I’m a middle aged white guy. I don’t say that to editorialize… it’s just a fact. White, male, age range 55-60 (this is a poker blog, so we shouldn’t try to put me on an exact age, just a range). And very aware of my white male privilege.
Over the weekend, at a private poker game, I shoved all-in on a flop of Q84 rainbow. What is my range?
To help answer that question, let’s back up a bit. I started the hand with a stack of 67 BBs, having just lost a healthy chunk with a failed hero call. The villain in that hand was totally polarized – he either had total air, or the nuts. Once again, Hashtag: They Always Have It. Maybe I appeared tilted now.
A couple of hands later, I raise to 5 BBs in middle position, and get four callers.
The flop is Q84 rainbow, and I bet 10 BBs. This flop is totally dry. If I’m value betting, I don’t need to worry about punishing any drawing hands.
The player on my immediate left, who I’ve never played with before, raises to 25 BBs. For purposes of this blog, I’ll call him “Ricky.” Ricky hasn’t been at the table very long, appears to be in his mid-20’s, and works at the Apple store. Earlier he mentioned that he’s read exactly one poker book in his life, by Daniel Negreanu. Ricky adores Negreanu.
There is only one hand I fear Ricky having here: AQ. With a flopped set of 888’s or 444’s, he would call in hopes of keeping other players in the hand, as there are no threatening draws. He just flatted pre-flop, so he doesn’t have a set of QQQ’s, or AA or KK. None of the 2-pair hands fit either… the best of these would be Q8, which is too weak to call my pre-flop raise. I don’t know if he would flat or 3-bet AQ pre-flop, but this game hasn’t featured much 3-betting by anyone, so I’m inclined to put AQ in his flatting range.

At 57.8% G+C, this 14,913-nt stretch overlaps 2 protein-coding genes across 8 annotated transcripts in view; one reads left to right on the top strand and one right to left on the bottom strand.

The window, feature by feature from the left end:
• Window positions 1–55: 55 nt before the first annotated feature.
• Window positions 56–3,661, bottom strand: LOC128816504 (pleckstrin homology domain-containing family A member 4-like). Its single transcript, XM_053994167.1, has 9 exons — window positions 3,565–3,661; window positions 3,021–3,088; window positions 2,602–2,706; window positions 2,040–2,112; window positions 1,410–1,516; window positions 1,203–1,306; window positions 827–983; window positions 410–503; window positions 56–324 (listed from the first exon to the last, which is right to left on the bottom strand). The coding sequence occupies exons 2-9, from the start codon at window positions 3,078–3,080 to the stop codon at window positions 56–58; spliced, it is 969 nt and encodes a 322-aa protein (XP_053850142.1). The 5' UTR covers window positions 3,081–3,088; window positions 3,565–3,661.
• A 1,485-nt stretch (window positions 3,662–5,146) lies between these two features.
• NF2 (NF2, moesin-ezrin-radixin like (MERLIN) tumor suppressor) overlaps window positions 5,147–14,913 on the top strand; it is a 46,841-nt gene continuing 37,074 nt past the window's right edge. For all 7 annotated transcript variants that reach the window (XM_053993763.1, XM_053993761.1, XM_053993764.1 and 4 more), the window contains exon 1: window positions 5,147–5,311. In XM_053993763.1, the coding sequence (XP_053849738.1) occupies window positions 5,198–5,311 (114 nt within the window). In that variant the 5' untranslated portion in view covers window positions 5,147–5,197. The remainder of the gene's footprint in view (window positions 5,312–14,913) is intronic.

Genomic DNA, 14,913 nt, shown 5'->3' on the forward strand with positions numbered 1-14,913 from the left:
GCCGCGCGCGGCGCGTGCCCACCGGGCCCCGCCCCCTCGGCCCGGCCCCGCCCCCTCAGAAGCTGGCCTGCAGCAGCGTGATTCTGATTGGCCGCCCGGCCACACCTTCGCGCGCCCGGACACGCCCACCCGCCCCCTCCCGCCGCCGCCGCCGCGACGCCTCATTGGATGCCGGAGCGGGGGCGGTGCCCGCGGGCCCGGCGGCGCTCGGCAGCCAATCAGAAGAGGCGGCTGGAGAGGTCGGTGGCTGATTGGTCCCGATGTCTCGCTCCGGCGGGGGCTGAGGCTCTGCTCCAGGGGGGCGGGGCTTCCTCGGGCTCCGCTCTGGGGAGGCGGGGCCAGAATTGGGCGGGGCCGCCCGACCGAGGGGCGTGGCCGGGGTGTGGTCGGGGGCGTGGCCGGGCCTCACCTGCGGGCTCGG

Other possible raising hands would be QJ, JJ or TT, or something like A8. Or a total bluff / gutshot type of hand. My less-than-half-pot continuation bet might be interpreted as weak, so he could be raising with a hand weaker than top pair here, which might mean he doesn’t know himself if he’s value betting or bluffing.
After everyone else folds, I come over the top, for 37 BBs more. Ricky looks surprised and tries to talk out the situation. He mentions my pre-flop raise sizing seemed standard, my C-bet sizing, the number of other players in the hand, etc. Now I realize he is a thinking player, or at least trying to be one.
But he neglects to note that I’m a middle-aged white guy. Seriously, forget all of my analysis about his hand and just consider that fact. What is my range?
Eventually, Ricky calls. I ask if he has AQ and he says no. I flip over KQo and he says “Oh, you’re good, I didn’t think you would have that.”
The turn is an ace, and he flips over A8s. The Dead Man’s Hand holds up to win. Ricky is gracious, almost apologetic in victory, as he should be having been on the wrong end of an 80/20 equity split when all the chips went in the middle.
I ask him this: “Why would you not think I could have KQ there? That was a textbook middle-aged white guy shove, so KQ is the very BOTTOM of my range!” I try to smile as I say this. When he has A8 there, I want him to call every time, even knowing that this time, my hand didn’t hold up. There is no need to lecture or be nasty.
A couple of the players at the far end of the table are laughing at my middle-aged white guy comment. So true, they are saying, Ricky you should know better.
Author’s note: The title of this post should be… Revenge of the Middle Aged White Guy. Unfortunately, poker variance intervened. Maybe next time…